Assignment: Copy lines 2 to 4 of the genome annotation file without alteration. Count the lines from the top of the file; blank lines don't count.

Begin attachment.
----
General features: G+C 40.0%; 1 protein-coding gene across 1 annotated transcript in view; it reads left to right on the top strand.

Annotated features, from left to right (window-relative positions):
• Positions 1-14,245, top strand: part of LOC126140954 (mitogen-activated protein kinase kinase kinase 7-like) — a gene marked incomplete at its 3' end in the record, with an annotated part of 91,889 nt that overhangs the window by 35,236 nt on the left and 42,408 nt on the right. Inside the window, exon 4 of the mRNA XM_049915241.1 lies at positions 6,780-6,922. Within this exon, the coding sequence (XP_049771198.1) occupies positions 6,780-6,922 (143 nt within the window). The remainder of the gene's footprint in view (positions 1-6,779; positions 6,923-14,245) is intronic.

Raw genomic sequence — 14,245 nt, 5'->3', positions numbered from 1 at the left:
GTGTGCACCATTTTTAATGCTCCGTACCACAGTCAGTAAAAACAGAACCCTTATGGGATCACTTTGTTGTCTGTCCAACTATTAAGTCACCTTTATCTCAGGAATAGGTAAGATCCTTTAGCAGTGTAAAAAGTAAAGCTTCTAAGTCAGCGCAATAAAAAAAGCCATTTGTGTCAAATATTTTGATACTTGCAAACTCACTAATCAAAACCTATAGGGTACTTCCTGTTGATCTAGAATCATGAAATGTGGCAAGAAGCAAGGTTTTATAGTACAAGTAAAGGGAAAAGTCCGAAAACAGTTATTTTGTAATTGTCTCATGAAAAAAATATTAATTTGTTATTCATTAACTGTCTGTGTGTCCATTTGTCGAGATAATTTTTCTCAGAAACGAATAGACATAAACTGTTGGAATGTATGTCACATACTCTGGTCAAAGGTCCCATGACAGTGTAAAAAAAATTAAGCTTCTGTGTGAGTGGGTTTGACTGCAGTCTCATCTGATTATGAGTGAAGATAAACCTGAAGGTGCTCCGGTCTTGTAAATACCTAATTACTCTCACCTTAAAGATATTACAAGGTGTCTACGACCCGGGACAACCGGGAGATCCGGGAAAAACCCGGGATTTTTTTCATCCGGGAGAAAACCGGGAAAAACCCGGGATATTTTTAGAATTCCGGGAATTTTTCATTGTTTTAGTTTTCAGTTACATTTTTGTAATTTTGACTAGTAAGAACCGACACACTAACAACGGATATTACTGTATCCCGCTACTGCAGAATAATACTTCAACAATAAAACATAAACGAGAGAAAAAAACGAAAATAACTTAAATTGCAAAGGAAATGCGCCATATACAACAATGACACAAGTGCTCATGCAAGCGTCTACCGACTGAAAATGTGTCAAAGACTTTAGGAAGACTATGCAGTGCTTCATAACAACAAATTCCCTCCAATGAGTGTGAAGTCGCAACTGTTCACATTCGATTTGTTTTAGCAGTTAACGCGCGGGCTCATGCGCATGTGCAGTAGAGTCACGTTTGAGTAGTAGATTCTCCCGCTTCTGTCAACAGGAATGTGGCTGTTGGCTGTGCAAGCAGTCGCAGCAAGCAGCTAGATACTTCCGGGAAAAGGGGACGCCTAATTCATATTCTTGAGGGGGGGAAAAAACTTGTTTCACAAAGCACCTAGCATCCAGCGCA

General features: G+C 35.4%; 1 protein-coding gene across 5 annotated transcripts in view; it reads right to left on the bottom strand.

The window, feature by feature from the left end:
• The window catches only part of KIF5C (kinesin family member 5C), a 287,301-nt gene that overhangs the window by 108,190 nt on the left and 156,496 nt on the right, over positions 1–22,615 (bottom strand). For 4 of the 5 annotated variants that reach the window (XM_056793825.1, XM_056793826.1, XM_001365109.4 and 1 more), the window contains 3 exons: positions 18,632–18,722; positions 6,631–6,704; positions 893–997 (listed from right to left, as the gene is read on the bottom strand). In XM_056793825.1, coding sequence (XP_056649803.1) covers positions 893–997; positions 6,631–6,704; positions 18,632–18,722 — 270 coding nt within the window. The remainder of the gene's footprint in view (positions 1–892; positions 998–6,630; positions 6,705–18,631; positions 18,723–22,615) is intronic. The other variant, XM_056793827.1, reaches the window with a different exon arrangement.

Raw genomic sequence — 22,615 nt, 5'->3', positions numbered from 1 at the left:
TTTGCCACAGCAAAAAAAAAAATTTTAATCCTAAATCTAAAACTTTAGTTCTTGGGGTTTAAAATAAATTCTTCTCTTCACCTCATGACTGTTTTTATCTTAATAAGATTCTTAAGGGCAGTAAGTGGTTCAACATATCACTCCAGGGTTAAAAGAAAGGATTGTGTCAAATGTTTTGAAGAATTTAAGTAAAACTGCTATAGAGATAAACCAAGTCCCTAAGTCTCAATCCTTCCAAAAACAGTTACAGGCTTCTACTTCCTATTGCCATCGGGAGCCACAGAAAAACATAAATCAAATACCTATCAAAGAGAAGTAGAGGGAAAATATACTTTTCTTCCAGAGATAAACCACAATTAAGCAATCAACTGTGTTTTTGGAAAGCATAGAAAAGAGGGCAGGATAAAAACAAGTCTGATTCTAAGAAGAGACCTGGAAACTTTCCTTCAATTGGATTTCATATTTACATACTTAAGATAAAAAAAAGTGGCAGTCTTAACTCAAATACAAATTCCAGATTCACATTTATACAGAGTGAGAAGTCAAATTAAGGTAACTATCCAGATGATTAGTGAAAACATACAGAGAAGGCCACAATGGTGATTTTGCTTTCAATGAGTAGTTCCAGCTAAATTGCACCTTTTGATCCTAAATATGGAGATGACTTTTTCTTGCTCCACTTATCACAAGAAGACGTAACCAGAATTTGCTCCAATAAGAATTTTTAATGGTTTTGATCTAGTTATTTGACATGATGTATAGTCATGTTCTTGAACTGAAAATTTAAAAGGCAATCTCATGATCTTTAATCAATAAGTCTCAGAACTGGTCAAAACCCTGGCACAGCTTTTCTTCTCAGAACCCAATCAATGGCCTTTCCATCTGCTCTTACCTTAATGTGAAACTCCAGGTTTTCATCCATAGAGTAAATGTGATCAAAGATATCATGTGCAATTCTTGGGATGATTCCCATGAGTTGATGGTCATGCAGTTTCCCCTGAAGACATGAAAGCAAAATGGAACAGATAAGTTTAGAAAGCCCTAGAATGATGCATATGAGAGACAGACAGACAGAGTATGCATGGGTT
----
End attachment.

Annotated features, from left to right (window-relative positions):
• Positions 1-14,245, top strand: part of LOC126140954 (mitogen-activated protein kinase kinase kinase 7-like) — a gene marked incomplete at its 3' end in the record, with an annotated part of 91,889 nt that overhangs the window by 35,236 nt on the left and 42,408 nt on the right. Inside the window, exon 4 of the mRNA XM_049915241.1 lies at positions 6,780-6,922. Within this exon, the coding sequence (XP_049771198.1) occupies positions 6,780-6,922 (143 nt within the window). The remainder of the gene's footprint in view (positions 1-6,779; positions 6,923-14,245) is intronic.

Raw genomic sequence — 14,245 nt, 5'->3', positions numbered from 1 at the left: